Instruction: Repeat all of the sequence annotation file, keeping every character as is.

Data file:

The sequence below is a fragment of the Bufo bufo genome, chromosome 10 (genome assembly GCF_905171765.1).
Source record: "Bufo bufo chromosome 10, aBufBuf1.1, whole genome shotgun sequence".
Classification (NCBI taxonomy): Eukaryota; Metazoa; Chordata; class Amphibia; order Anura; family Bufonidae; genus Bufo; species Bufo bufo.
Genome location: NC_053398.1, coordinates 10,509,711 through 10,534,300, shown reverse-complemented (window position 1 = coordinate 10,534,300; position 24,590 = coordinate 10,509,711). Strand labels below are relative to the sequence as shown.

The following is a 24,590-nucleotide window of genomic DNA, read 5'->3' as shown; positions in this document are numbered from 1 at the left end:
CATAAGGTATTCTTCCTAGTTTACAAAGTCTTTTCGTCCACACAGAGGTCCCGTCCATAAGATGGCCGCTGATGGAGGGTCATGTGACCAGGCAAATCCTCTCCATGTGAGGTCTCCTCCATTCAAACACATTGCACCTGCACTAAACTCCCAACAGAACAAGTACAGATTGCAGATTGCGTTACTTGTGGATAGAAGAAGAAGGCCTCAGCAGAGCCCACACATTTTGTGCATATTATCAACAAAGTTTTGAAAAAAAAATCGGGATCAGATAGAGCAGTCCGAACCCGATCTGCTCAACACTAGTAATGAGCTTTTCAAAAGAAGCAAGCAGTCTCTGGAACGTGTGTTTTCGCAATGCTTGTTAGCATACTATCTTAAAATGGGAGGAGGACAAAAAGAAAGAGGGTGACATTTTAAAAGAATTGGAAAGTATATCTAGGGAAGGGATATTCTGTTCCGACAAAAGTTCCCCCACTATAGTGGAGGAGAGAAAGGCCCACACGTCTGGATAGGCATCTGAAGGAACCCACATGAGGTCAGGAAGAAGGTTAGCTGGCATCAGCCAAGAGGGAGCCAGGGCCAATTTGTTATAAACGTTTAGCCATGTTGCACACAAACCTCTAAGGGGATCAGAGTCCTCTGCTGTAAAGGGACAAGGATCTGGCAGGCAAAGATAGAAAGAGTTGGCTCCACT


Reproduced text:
The sequence below is a fragment of the Bufo bufo genome, chromosome 10 (genome assembly GCF_905171765.1).
Source record: "Bufo bufo chromosome 10, aBufBuf1.1, whole genome shotgun sequence".
Classification (NCBI taxonomy): Eukaryota; Metazoa; Chordata; class Amphibia; order Anura; family Bufonidae; genus Bufo; species Bufo bufo.
Genome location: NC_053398.1, coordinates 10,509,711 through 10,534,300, shown reverse-complemented (window position 1 = coordinate 10,534,300; position 24,590 = coordinate 10,509,711). Strand labels below are relative to the sequence as shown.

The following is a 24,590-nucleotide window of genomic DNA, read 5'->3' as shown; positions in this document are numbered from 1 at the left end:
CATAAGGTATTCTTCCTAGTTTACAAAGTCTTTTCGTCCACACAGAGGTCCCGTCCATAAGATGGCCGCTGATGGAGGGTCATGTGACCAGGCAAATCCTCTCCATGTGAGGTCTCCTCCATTCAAACACATTGCACCTGCACTAAACTCCCAACAGAACAAGTACAGATTGCAGATTGCGTTACTTGTGGATAGAAGAAGAAGGCCTCAGCAGAGCCCACACATTTTGTGCATATTATCAACAAAGTTTTGAAAAAAAAATCGGGATCAGATAGAGCAGTCCGAACCCGATCTGCTCAACACTAGTAATGAGCTTTTCAAAAGAAGCAAGCAGTCTCTGGAACGTGTGTTTTCGCAATGCTTGTTAGCATACTATCTTAAAATGGGAGGAGGACAAAAAGAAAGAGGGTGACATTTTAAAAGAATTGGAAAGTATATCTAGGGAAGGGATATTCTGTTCCGACAAAAGTTCCCCCACTATAGTGGAGGAGAGAAAGGCCCACACGTCTGGATAGGCATCTGAAGGAACCCACATGAGGTCAGGAAGAAGGTTAGCTGGCATCAGCCAAGAGGGAGCCAGGGCCAATTTGTTATAAACGTTTAGCCATGTTGCACACAAACCTCTAAGGGGATCAGAGTCCTCTGCTGTAAAGGGACAAGGATCTGGCAGGCAAAGATAGAAAGAGTTGGCTCCACT